Mini chalk downland
A few miles downstream from tourist London lies a hidden oasis, in a rather unexpected place. Bill Oddie finds wildflowers on an old industrial site - bird's-foot trefoil, rosebay willowherb, ragwort, goat's rue, buddleia, everlasting pea and viper's bugloss. Why are all these flowers here? This used to be the site of Europe's biggest power station. All round here would have been ash lagoons. All dried out now, the ash provides a completely different soil from what you normally find round London - a mini chalk downland right here in Barking. So you find plants that you'd normally see on heathland, such as yellow wort and centaurie. Soapwort used to be used to wash woollens, and teasel was used to tease up the nap of woollen clothes in medieval times. Natural remedies are made from evening primrose and St John's wort - nature's Prozac. St John's wort got it's name from the knights of St John who used it to heal their wounds when fighting in the crusades. The logic was that it would work because the leaf is perforated with little holes like wounds, so would heal wounds. Lots of Bill's favourite flowers are all within a few miles of where he lives and he never realised it.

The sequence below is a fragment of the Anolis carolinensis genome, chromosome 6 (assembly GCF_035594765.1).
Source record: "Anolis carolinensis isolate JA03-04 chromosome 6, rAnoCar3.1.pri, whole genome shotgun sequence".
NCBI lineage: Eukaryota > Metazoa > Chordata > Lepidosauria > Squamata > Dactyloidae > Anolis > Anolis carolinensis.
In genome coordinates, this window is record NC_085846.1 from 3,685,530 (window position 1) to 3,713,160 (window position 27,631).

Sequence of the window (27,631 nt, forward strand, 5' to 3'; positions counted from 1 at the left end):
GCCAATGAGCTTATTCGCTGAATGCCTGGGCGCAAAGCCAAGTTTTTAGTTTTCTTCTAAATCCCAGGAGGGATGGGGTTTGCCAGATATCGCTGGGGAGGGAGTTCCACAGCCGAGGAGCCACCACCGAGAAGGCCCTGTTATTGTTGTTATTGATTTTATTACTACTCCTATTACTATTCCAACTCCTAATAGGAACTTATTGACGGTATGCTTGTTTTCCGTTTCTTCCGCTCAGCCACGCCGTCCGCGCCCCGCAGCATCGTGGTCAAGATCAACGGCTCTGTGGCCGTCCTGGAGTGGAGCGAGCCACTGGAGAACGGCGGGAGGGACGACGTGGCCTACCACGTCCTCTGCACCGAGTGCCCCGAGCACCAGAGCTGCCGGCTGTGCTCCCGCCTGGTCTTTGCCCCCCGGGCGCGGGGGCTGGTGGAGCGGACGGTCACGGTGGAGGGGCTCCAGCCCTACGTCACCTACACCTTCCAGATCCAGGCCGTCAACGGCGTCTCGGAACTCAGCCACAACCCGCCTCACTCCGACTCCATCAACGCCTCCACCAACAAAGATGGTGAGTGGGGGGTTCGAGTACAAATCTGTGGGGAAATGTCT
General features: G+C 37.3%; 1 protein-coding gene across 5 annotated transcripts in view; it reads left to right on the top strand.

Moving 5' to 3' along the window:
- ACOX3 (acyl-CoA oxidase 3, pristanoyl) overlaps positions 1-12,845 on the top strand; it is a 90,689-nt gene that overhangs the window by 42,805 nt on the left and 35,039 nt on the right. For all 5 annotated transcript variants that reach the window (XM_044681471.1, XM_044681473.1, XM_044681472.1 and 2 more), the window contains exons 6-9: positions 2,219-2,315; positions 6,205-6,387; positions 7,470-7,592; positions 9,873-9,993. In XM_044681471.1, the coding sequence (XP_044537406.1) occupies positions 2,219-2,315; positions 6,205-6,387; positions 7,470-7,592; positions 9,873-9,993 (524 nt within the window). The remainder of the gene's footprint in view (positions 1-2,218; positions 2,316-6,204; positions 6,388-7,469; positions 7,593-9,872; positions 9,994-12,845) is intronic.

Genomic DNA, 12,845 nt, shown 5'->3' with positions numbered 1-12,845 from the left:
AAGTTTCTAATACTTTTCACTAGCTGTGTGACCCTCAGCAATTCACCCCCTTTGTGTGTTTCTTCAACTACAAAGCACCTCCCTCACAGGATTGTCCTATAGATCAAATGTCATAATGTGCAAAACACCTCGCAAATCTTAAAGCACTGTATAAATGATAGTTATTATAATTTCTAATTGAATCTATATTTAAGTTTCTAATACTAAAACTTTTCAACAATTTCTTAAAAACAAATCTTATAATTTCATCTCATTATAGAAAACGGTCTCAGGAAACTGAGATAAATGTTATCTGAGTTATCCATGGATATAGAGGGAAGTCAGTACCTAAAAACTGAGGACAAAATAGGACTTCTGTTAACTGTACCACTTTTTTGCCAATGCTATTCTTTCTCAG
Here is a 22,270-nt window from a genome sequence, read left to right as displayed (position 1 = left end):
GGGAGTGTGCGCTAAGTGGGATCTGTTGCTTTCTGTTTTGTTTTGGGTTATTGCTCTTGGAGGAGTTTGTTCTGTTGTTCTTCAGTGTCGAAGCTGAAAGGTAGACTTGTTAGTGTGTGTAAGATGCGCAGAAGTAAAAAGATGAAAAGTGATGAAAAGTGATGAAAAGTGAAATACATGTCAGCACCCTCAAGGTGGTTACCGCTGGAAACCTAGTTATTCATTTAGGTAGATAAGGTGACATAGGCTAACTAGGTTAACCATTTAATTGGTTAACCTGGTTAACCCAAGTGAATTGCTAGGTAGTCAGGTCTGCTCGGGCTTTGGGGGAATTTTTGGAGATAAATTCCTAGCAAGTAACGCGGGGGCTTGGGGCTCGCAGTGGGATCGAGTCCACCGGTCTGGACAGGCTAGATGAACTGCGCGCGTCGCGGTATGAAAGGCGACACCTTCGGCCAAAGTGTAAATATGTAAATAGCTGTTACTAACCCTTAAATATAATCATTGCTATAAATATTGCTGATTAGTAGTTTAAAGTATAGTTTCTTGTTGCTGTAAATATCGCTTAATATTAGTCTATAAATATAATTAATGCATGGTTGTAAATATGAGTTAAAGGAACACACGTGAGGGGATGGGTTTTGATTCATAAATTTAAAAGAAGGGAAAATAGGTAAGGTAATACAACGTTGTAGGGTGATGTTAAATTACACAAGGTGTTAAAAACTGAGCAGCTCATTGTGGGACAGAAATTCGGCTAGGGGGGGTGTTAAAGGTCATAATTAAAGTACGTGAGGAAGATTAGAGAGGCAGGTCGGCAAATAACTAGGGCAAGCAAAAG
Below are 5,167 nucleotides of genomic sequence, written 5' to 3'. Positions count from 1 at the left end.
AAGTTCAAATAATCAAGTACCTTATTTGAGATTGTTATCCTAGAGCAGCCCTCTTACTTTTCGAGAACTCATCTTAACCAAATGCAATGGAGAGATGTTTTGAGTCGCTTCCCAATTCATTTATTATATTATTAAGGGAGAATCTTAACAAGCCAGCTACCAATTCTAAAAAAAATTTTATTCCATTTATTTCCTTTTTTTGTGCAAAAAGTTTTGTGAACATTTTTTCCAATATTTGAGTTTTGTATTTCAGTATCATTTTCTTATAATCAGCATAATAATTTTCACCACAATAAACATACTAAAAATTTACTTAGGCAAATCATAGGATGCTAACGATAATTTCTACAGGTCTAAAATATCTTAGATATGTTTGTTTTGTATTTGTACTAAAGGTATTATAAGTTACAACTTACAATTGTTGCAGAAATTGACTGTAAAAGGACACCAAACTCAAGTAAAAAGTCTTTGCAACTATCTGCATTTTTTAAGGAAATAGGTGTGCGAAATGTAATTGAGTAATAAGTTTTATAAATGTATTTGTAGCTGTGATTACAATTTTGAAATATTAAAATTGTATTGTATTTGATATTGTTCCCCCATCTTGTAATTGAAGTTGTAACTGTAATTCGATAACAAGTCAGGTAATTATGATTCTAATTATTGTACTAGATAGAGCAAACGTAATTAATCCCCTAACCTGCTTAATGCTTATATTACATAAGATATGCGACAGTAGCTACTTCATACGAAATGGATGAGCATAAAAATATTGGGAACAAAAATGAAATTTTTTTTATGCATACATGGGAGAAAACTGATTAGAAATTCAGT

|Camera Operator||Andrew Mcclenaghan|
|Camera Operator||Richard North|